Hillary can learn lesson from McClellan

Hillary Clinton could learn something from Scott McClellan, the former White House press secretary who bit the hand that stopped feeding him.

McClellan came to Washington as a close aide to President George W. Bush and became his chief spokesman until a new chief of staff ushered McClellan out the door, basically suggesting he was ineffective.

McClellan, whose brother once ran Medicare and the Food and Drug Administration for the Bush administration, believed whatever the manipulative Karl Rove, Dan Bartlett, Scooter Libby, Dick Cheney et al, told him. Whether it was phony reasons why the war in Iraq was necessary or phony denials about the outing of CIA agent Valerie Plame, McClellan passed along information to the press that turned out to be either untrue or was, in his word, “propaganda.”

Now McClellan has written a book excoriating the current White House and accusing the administration of shading the truth, not being forthright about the reasons for invading Iraq and lying about the involvement of top White House officials in the CIA leak scandal. The book is big news because McClellan was the last person most reporters would have expected to provide scathing criticism of his former colleagues and because he is the first long-term loyalist in the administration to defect in print.

Bush, in effect, has disowned McClellan, saying this is not the person he hired and worked with while other officials are less subtle, calling McClellan such names as “traitor,” a “disgruntled” ex-employee who doesn’t know what he’s talking about.

McClellan said he wrote the book to clarify the record and because he promised reporters he would someday tell them “what happened,” which is the first part of the title of his book before “Inside the Bush White House and Washington’s Culture of Deception.”

The lesson for Hillary Clinton is that McClellan is now a Republican pariah. There won’t even be an official book party for him, usually de rigueur in Washington.

Hillary’s amazing adventure in pursuing the presidency will be over in a few days. A lot of Democrats are all but holding their breath to see how she will exit.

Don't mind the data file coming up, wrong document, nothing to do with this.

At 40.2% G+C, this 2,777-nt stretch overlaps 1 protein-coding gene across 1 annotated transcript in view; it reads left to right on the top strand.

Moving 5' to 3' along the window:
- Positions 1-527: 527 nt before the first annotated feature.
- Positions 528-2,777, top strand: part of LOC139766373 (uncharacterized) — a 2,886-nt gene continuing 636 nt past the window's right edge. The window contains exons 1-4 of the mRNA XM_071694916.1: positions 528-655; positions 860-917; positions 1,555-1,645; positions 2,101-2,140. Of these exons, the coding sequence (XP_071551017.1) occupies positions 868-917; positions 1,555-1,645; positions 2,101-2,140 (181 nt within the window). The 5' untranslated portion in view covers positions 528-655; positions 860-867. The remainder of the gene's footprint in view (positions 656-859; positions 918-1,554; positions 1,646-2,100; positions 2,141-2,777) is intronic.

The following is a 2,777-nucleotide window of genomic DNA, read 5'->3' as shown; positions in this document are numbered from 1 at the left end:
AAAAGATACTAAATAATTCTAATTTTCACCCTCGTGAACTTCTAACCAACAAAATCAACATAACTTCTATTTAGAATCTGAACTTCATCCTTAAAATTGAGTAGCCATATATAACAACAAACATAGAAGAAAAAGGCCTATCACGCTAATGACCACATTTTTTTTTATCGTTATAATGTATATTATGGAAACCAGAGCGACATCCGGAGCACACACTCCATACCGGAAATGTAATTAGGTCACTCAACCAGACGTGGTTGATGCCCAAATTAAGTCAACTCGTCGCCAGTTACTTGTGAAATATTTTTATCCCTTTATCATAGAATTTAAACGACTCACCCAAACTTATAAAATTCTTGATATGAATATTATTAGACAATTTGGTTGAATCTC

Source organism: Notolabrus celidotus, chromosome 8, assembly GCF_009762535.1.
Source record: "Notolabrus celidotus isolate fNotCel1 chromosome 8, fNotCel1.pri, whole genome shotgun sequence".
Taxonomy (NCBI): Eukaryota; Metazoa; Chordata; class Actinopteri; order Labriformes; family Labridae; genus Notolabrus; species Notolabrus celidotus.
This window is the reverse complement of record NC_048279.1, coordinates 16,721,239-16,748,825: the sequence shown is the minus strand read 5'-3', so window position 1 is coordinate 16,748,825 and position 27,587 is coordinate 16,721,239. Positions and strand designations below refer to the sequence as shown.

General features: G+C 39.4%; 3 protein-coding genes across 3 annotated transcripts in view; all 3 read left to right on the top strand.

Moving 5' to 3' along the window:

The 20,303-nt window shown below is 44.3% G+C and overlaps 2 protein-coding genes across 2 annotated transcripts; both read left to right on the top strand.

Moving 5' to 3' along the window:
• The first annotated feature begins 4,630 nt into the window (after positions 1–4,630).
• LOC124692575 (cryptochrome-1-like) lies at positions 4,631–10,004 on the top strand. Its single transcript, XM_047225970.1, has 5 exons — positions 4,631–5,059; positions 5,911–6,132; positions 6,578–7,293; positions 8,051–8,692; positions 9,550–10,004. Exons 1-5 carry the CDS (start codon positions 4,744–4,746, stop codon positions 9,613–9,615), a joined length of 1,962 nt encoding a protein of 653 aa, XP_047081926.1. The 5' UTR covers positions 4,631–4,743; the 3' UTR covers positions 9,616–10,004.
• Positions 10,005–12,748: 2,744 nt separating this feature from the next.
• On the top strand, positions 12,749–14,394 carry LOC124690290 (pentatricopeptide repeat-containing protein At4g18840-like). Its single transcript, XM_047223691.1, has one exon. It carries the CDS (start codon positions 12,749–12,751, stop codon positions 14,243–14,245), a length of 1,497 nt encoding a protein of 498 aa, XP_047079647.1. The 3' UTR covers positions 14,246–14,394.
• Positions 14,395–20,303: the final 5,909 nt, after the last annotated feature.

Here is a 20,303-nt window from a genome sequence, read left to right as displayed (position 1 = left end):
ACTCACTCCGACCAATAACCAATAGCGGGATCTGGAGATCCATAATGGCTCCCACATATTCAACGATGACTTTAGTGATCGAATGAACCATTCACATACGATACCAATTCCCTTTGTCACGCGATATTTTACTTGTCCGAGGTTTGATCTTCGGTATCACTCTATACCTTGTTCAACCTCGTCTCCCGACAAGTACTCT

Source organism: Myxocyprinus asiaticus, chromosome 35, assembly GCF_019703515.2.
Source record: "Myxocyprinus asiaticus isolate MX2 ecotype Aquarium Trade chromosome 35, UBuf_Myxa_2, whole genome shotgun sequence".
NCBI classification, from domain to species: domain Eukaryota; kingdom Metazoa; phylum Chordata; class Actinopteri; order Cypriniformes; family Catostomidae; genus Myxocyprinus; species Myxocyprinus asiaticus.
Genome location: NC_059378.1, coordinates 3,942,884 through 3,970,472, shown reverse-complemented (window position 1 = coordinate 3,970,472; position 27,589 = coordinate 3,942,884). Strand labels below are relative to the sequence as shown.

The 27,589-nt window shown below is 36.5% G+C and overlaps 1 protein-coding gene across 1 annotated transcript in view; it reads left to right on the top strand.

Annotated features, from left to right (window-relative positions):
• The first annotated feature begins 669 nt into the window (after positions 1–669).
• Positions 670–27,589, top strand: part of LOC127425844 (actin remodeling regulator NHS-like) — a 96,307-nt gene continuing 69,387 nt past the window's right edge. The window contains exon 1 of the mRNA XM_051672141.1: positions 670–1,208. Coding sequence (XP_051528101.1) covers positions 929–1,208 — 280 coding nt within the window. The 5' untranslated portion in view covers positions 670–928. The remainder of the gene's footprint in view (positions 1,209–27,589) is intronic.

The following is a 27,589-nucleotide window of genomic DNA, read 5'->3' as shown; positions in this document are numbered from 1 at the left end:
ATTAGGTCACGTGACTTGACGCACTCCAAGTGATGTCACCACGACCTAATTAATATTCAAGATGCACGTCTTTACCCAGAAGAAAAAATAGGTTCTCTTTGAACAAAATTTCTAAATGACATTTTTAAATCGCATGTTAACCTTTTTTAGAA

Insiders are speculating just as everyone else is. Some say she still wants to take her hopeless cause to the August convention in Denver. Others insist she is deciding how to leave the race with dignity and will leave quickly. Some say she is bitter and furious with Barack Obama and in no mood to campaign for him, convinced she’d be the better candidate against John McCain in the general election. Others say that she will fight hard to elect Obama and other Democrats this November.

Most top Democrats, who had once hoped to serve in a Clinton administration next January, pray she will leave quickly and gracefully and will work tirelessly for Obama. (Some of them still might get jobs if he wins. She might get a post such as secretary of state.)

They also think that if she leaves with graciousness and optimism and no bitterness, she’ll have a chance to run again in 2012 if McCain wins.

Many want her to become a major player in the Senate, possibly run for majority leader, raise money for her party and help other women run for office as well as become a senior statesman in the Democratic Party.

Only the most avid Republicans want her to complain, seek retribution, act bitter or hide. No more criticism of Obama and no more books, at least for a while.

Most supporters do not want her to pull a Scott McClellan or a George Stephanopoulos. He was another angry White House press secretary who wrote his tattletale book, “All Too Human,” about the Clinton administration’s scandals. Stephanopoulos said having Hillary run health care was a mistake because her plan was like she was, “inflexible, overly complex and highly susceptible to misinterpretation.”

With friends like that….

(Scripps Howard columnist Ann McFeatters has covered the White House and national politics since 1986. E-mail amcfeatters(at) nationalpress.com.)